Read it all.
Looking for a Rest Area

I've been driving for hours,
it seems like all my life.
The wheel has become familiar,
I turn it

every so often to avoid the end
of my life, but I'm never sure
it doesn't turn me
by its roundness, as women have

by the space inside them.
What I'm looking for
is a rest area, some place where
the old valentine inside my shirt

can stop contriving romances,
where I can climb out of the thing
that has taken me this far
and stretch myself.

It is dusk, Nebraska,
the only bright lights in this entire state
put their fists in my eyes
as they pass me.

Oh, how easily I can be dazzled--
where is the sign
that will free me, if only for moments,
I keep asking.
Stephen Dunn, from Looking for Holes in the Ceiling. Amherst: University of Massachusetts Press, 1974.

Monday, November 10, 2008

Work, work, & more work

First off, and unrelatedly, an observation: when you're waiting for the phone to ring, it never does.

And now, onto other stuff! Like the busy. Seriously, I don't think that I've worked this hard for such an extended period of time since MHC. So much work! It's the AP/regular US history combined with redoing the 9th grade. I'm enjoying the work, I just wish there were a few more hours to spend doing things for myself.

Outside of my insulated little school life, the rest of the world keeps on keeping on:
- a piece from Slate on how different religions define death
- another piece from Slate on parental expectations for kids and why they are too high
- from the NYT, a story on how Howard Dean will step down as DNC chair -- I adore Howard Dean

Thursday, November 6, 2008

Day After

So, here we are, back to "normal." I'm disappointed in California's decision to amend their constitution to ban gay marriage, but that's the way it works sometimes. If you leave those things to the people, it doesn't always work out the way you want it to. But I think that eventually, we will see gay marriage not only legal in all 50 states, but also socially accepted by most places and groups. Look at what just happened in this country! I feel like anything can happen now.

Often quoted Dr. King: "The arc of the moral universe is long, but it bends towards justice."

Fascinating elsewhere:
- from Salon, quotes from thinkers and reporters and academics and bloggers on what the election of Obama means -- it's lovely and inspiring
- from the NYT, an article on studies that show that contagious liberalism of professors is a bit of an urban myth, though it seems to indicate that MY liberalism as a high school teacher is far more influential than I like to think
- from the blog Feministing, a "thank you" for female voters on how they affected the outcome of the election
- a really funny blog from two old ladies who have been friends for 60+ years, with absolute opinions on everything and remind me of my friends from college, older and young
- from one last blog, Indexed, on the outcome of the election

Wednesday, November 5, 2008

Election Results

Here's the rub, which I hope that you all have picked up on: Obama won!

Am I pleased with these results? Yes. Do I think they are amazing given our country's history of slavery and discrimination against people of color? Yes.

Are others disappointed, including some of my students? Yes. And seriously, that's ok to be disappointed. We're all disappointed when our guy doesn't win. I thought Obama's victory speech last night was very eloquent and understated-- the following was particularly historically resonant:
As Lincoln said to a nation far more divided than ours, we are not enemies but friends. Though passion may have strained, it must not break our bonds of affection.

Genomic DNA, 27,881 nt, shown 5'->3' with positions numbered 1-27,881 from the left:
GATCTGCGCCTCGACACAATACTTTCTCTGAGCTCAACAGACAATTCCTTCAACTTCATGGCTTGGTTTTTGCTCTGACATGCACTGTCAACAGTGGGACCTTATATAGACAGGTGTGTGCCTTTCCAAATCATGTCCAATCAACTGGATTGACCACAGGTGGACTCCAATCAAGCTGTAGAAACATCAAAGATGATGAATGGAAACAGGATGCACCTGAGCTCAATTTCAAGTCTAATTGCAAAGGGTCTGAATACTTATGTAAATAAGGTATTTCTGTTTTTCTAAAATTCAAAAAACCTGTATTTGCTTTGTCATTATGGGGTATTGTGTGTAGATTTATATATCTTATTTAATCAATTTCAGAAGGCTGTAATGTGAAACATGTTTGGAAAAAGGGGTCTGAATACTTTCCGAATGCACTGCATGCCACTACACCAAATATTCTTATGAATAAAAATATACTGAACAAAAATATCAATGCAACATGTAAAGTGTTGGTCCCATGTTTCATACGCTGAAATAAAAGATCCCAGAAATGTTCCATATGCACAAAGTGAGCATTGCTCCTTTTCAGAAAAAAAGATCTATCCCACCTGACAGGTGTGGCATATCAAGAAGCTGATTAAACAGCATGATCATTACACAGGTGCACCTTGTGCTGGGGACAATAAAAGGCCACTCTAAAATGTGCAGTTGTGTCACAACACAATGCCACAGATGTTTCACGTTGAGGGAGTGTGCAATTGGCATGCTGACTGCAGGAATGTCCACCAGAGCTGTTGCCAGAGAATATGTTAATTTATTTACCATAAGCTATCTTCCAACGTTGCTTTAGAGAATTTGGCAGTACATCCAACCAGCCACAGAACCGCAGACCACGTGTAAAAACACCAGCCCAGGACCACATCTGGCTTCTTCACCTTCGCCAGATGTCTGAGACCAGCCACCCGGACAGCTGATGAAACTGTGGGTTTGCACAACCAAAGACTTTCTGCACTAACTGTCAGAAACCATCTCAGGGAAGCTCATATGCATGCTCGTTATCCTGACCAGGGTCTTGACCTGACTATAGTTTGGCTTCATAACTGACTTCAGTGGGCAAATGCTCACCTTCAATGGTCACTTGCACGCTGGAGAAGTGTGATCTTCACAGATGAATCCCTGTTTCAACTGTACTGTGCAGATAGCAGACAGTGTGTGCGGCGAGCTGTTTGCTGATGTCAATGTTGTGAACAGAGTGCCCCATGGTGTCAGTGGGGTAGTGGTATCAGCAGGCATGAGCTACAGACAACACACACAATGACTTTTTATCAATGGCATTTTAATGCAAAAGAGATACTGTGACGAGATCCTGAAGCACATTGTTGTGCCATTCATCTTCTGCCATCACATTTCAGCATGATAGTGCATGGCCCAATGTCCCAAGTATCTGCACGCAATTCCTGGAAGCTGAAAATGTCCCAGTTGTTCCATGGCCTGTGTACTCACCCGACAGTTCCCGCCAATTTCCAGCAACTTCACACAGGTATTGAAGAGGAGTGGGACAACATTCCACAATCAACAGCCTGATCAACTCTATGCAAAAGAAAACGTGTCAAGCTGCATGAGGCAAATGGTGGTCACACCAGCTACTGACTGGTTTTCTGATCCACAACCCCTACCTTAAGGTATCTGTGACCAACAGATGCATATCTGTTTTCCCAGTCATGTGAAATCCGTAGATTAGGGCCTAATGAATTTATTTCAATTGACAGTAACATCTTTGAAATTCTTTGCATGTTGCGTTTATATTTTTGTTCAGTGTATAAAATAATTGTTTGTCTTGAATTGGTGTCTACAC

And to those Americans whose support I have yet to earn, I may not have won your vote tonight, but I hear your voices. I need your help. And I will be your president, too.
It reminds me of Jefferson's first inaugural address, where power transferred for the first time between political parties, from Washington and Adams's Federalist Party to Jefferson's Democratic-Republican Party. At that time, Jefferson said "We are all Federalists, we are all Republicans."

I have many students today who are bummed out by the election results. I have been emphasizing the fact that Obama has said he wants to listen to those who disagree with him, that Senator McCain said in his concession speech that he was committed to helping President-elect Obama help out country through touch times. In addition, the history teacher in me needs to tell them that we are lucky to live in a place that has a long-established tradition of peaceful transitions of power from one political party to another. That our Constitution is a pretty conservative document and that the office of the presidency is designed to be well-balanced by the other branches. That it's wonderful that we live in a place where freedom of speech and the press are enshrined in our Constitution and that it's ok to not agree with and voice your opposition to the government and the president.

Tuesday, November 4, 2008

Election Day

Here I am, sitting on pins and needles waiting for Election Day to be over. I voted early this morning when polls opened and on the way to school. There were probably about 100 people in front of me and I waited in line for about 1/2 an hour.

Since there are no real election results to see, here's some mock election results instead:

With our very own electoral college:
Obama: 79% electoral votes/McCain: 21% electoral votes

Monday, November 3, 2008

Not Election Day Yet

It's not election day yet, so here's some stuff to tide you over:

- from the NYT, an article on the Erie Canal and how it's still used, amusing to me since I just taught about the Erie Canal in AP class
- from NPR, a story on a Supreme Court case involving the FCC and swear words on radio/tv -- the topic itself isn't that funny, but the treatment is, as they have a guest on to talk about the history of the "f word," but refer to that word throughout the story as "floss" -- it's absolutely hillarious